Uvae Ursi Folia, B.P. Bearberry Leaves.

Bearberry leaves (Uva Ursi, U.S.P.) are obtained from Arctostaphylos Uva-ursi, Sprengel (N.O. Ericaceae), a small, procumbent, evergreen shrub distributed over the greater part of the northern hemisphere. The dried leaves are dark green, obovate or spathulate, about 18 millimetres wide, rounded at the apex and tapering at the base into a short petiole. The texture is coriaceous; the margin entire; surface, glabrous, the upper being deeply impressed with a network of veins. They have no odour, but a very astringent, and somewhat bitter taste. On incineration, the drug yields about 3 per cent. of ash. The leaves of other plants have been mistaken for bearberry leaves, notably those of the cowberry, Vaccinium Vitis-idaea, and of the box, Buxus sempervirens. Bearberry leaves are readily distinguished by the characters already given, but the leaves of the cowberry may also be distinguished by the scattered brown dots on the under surface, and those of the box by their emarginate apex.

Constituents.—The chief constituents of bearberry leaves are tannin (6 to 7 per cent.), gallic acid, ellagic acid, arbutin, methyl arbutin, ursone, quercetin, and probably also myricetin. Arbutin, C12H16O7 + ½H2O, melting-point, 168°, is a crystalline glucoside yielding on hydrolysis dextrose and hydroquinone, a decomposition that takes place during its passage through the body, as hydroquinone is excreted in the urine. Ursone, C30H48O3 + 2H2O, crystallises in colourless, tasteless, odourless needles melting at 265°.

Action and Uses.—Bearberry leaves are diuretic and astringent. Their diuretic action is due to the glucoside arbutin, which is largely absorbed unchanged and is excreted by the kidneys. A proportion of arbutin is, however, hydrolysed, with formation of hydroquinone; this is also excreted in the urine, to which it gives a greenish-brown colour, darkening on standing, owing to oxidation. During its excretion, arbutin exercises an antiseptic effect on the urinary mucous membrane; bearberry leaves are therefore used in inflammatory diseases of the urinary tract, urethritis, cystitis, etc. They are usually administered in the form of infusion.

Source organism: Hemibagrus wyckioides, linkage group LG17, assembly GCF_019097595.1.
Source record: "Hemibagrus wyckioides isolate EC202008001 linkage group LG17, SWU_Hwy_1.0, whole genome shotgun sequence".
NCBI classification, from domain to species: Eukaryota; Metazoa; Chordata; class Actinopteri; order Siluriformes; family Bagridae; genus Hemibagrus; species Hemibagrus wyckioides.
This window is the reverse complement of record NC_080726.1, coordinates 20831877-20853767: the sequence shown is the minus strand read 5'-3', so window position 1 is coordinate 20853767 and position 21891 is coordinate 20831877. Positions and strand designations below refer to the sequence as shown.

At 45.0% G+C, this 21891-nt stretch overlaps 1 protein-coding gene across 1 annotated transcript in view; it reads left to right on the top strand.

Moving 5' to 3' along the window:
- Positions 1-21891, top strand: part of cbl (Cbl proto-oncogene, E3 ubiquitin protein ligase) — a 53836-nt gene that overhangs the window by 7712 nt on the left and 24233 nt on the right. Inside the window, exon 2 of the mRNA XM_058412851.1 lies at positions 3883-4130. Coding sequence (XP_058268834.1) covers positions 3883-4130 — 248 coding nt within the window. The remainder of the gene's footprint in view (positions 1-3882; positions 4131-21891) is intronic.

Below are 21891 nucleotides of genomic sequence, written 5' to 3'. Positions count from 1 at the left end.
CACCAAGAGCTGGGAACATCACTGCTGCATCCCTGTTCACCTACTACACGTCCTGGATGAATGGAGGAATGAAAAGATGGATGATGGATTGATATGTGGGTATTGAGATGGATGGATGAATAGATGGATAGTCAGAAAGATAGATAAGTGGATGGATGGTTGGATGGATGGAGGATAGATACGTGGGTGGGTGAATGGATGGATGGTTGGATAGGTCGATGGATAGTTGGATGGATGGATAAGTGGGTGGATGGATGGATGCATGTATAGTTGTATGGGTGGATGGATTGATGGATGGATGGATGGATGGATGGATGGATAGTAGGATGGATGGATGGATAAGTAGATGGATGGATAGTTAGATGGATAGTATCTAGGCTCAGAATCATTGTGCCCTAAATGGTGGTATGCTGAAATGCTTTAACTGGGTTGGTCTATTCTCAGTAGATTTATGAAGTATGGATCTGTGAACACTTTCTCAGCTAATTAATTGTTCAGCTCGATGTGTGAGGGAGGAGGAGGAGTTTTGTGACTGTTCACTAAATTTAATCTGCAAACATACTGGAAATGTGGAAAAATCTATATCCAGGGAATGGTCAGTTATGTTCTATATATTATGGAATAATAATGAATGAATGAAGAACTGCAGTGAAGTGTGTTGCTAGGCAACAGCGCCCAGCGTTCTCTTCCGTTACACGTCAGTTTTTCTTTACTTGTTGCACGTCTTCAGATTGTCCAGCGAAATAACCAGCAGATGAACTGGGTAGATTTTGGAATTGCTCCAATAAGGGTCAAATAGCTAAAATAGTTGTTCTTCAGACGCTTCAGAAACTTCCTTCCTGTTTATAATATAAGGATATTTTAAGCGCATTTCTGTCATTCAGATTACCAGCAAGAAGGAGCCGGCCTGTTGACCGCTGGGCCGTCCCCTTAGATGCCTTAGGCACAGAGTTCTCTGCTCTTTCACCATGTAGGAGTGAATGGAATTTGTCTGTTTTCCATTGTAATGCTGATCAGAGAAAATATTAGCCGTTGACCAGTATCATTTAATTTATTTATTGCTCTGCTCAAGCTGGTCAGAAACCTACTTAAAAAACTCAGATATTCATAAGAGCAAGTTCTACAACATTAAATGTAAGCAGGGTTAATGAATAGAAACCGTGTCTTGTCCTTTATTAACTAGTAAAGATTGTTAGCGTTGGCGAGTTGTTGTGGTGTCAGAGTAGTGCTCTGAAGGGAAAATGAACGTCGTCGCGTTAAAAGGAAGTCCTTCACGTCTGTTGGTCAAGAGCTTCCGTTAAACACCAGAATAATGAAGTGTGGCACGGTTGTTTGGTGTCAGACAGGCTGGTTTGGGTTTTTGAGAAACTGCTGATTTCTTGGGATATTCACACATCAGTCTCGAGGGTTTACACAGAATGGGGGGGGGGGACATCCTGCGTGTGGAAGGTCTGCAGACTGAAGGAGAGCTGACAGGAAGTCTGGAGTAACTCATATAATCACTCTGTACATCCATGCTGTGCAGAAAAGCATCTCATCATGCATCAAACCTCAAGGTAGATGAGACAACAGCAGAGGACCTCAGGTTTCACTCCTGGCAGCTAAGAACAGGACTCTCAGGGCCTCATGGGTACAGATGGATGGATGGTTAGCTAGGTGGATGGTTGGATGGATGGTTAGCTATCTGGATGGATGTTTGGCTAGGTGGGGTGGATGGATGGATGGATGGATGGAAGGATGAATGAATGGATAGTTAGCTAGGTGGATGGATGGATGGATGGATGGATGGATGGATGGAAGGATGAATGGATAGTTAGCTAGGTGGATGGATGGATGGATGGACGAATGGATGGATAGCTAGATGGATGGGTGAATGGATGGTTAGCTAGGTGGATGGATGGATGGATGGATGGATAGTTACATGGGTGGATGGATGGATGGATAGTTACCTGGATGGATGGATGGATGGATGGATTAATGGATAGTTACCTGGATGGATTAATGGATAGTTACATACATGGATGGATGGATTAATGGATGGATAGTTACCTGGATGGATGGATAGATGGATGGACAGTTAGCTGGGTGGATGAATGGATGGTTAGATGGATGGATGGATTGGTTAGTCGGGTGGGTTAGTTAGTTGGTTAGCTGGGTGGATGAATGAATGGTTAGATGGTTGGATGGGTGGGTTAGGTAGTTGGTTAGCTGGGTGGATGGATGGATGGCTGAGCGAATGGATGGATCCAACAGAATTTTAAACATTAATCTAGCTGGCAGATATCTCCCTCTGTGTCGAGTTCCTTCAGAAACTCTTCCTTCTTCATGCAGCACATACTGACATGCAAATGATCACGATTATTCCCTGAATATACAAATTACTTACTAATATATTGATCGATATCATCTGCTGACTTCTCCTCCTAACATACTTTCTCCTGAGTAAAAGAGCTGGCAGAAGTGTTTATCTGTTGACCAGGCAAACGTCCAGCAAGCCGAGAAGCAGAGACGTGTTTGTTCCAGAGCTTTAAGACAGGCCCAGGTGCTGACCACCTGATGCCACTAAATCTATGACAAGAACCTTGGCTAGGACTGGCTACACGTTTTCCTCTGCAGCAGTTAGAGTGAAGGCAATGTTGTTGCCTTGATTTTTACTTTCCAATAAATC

Bearberry leaves, bruised, 5; distilled water, boiling, 100. Infuse the drug in the water for fifteen minutes, in a covered vessel, and strain. Infusion of bearberry is a vehicle for diuretics and urinary antiseptics. It is important that the leaves be bruised, as a stronger infusion is thus obtained. Dose.—15 to 30 mils (½ to 1 fluid ounce).
A product closely resembling infusion of bearberry is obtained by diluting 1 part of this preparation with 7 parts of distilled water. Dose.—2 to 4 mils (1 to 1 fluid drachm).

The British Pharmaceutical Codex, 1911, was published by direction of the Council of the Pharmaceutical Society of Great Britain.